Sunday, September 3, 2017

Merkel must stand up to Putin over the hacking of democracy

Toomas Hendrik Ilves, Financial Times

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It is now up to Germany and Angela Merkel to decide if Vladimir Putin is to be challenged in a serious enough way for him to stop disrupting western democracy. With Germans going to the polls at the end of the month, there is no time to lose. The sooner Berlin acts, the less likely the Russian president will be able to interfere in the federal election.

Mr Putin’s spies hacked the emails of the Democratic National Committee and others last year, then released the data to boost Donald Trump electoral prospects and “undermine the US-led liberal democratic order”, according to US intelligence. In France, Russian hackers tried similar tricks, burrowing into the emails of Emmanuel Macron. In Germany we have not yet seen the weaponisation of repeated hacks of parliament, the Bundestag, but politicians anticipate that this will happen.

Germany’s security services, the BND and BfV, have been among the most outspoken in calling out Russian hacking. Now it is time for them to go further, detailing clear evidence of the Russian activity and intent.

Since the Russians are not just out to hack elections but also energy systems and other critical infrastructure as well, Germany should sponsor EU and Nato public diplomacy to advertise just how aggressive the Russians have become. The average citizen who might shrug off claims of hacks of an election database may feel less sanguine about them in a nuclear power plant’s control system.

Western nations must also collaborate more formally. Fortunately, there is already a mechanism for this: Germany should call for a consultation with the Nato allies under Article 4 of the North Atlantic treaty. This is not the famous “collective defence” clause of Nato, where an attack on one member of the defence alliance is an attack on all. Rather it is the mechanism to rally alliance members “whenever, in the opinion of any of them, the territorial integrity, political independence or security of any of the parties is threatened”.

Ms Merkel may also find friends in unexpected places. China has always denounced any meddling in another nation’s internal affairs

Election tampering surely qualifies as a threat to political independence and security, with the director of the US National Security Agency confirming that the Russians’ “purpose was to sow discontent and mistrust in our elections. They wanted us to be at each others’ throat when it was over.”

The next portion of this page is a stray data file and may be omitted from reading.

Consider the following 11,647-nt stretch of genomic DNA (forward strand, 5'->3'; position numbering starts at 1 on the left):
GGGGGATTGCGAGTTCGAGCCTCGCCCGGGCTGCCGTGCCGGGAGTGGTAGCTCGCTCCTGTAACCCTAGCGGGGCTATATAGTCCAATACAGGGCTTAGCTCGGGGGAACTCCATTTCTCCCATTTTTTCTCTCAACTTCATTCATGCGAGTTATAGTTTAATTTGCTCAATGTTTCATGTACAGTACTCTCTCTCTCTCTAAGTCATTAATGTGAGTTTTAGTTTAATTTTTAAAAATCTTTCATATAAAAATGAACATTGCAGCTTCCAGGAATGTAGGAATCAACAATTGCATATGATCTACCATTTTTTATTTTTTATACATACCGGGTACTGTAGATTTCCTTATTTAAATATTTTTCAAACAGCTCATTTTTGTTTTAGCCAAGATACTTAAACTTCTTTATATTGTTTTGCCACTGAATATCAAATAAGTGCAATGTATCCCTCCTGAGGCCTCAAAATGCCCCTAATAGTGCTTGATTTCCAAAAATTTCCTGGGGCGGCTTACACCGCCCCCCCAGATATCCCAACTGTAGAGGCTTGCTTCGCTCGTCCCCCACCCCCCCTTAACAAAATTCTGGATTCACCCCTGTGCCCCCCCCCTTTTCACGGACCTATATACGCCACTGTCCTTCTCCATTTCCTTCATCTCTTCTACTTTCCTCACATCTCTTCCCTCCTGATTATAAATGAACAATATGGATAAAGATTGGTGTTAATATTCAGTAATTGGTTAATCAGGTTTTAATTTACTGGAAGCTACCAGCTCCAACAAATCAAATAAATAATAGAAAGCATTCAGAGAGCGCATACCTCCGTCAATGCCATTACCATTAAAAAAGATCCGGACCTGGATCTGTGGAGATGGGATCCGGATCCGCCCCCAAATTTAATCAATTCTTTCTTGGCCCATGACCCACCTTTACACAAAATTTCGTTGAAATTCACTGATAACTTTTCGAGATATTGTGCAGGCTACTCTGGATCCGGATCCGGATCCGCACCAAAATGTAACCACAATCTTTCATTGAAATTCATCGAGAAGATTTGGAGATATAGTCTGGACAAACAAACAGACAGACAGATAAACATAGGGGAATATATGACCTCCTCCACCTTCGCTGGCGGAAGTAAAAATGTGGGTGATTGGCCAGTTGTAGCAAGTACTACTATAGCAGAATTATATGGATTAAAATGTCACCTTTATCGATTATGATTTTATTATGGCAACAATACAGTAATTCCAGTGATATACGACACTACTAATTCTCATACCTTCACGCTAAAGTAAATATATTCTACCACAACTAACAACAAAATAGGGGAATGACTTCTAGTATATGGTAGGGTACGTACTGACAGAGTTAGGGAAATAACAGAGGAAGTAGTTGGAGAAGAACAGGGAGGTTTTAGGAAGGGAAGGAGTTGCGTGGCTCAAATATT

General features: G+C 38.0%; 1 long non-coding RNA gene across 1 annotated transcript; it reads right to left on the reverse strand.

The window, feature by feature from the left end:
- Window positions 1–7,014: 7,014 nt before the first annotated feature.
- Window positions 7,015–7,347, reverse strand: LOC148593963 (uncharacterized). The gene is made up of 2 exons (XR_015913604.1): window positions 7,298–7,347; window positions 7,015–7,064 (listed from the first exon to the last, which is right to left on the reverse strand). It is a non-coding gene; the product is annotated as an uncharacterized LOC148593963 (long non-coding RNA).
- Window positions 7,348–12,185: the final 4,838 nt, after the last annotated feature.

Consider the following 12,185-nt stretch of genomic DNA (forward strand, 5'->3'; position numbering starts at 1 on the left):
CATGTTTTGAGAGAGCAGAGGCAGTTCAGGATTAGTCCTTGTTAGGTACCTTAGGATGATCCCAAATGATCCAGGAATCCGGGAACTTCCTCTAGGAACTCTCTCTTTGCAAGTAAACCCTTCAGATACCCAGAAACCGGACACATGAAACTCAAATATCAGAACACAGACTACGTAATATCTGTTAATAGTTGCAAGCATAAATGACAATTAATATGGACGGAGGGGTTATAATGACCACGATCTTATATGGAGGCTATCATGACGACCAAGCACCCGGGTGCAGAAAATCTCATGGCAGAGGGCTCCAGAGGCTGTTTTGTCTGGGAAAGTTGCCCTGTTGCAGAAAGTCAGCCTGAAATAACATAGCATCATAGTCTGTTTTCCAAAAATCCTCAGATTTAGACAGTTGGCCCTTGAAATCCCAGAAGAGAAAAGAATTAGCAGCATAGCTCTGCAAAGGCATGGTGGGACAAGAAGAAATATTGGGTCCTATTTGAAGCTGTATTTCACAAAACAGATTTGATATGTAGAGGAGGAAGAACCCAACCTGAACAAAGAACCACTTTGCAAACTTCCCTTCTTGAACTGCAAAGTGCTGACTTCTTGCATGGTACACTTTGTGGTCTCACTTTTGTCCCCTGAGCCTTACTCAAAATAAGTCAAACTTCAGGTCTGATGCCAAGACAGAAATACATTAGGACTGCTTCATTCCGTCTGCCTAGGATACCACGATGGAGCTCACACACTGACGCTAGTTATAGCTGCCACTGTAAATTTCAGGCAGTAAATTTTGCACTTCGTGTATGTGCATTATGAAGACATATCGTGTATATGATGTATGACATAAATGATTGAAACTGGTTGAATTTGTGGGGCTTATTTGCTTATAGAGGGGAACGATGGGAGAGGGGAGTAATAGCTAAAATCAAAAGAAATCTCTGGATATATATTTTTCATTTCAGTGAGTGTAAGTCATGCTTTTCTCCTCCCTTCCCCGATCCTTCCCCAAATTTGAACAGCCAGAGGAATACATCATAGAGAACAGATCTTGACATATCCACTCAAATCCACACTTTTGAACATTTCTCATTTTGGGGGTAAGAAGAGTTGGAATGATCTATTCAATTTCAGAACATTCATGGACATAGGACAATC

Article 4 can spur engagement at the top political levels in Nato. It is not just a signal to Mr Putin but one that will reassure those member states closest to Russia and can galvanise planning and response to Russian meddling, whether by threats, troops or digital disruption.

To extend this work into the EU, the timing could hardly be better. Estonia, Europe’s most digitally advanced nation and a Nato member, has just taken over the rotating EU presidency and will host a “digital summit” this month, a perfect venue to advance cyber security.

Ms Merkel may also find friends in unexpected places. China has always denounced any meddling in another nation’s internal affairs. Active and covert manipulation of political processes is just the kind of existential threat to Communist party rule that might get President Xi Jinping to pressure Mr Putin behind the scenes.

With this groundwork in place, Europe and, possibly, the US may be in a better place to impose higher costs on Russia: expanded sanctions that bite; counter-hacking; and military vigilance and increased exercises. As important, western citizens will be more aware of the true nature of Mr Putin’s designs on us and our way of life.

What distinguishes the US and its European friends are our freedoms, rooted in democracy, where citizens decide on their leaders and policies. There can be no greater threat to these freedoms than a deliberate attack from an autocracy to undermine our systems of democracy and our trust in them. Democracy, as so much else, rests on the shoulders of the German chancellor.

The writer, a former president of Estonia, is a visiting fellow at the Hoover Institution. Jason Healey contributed to this article.

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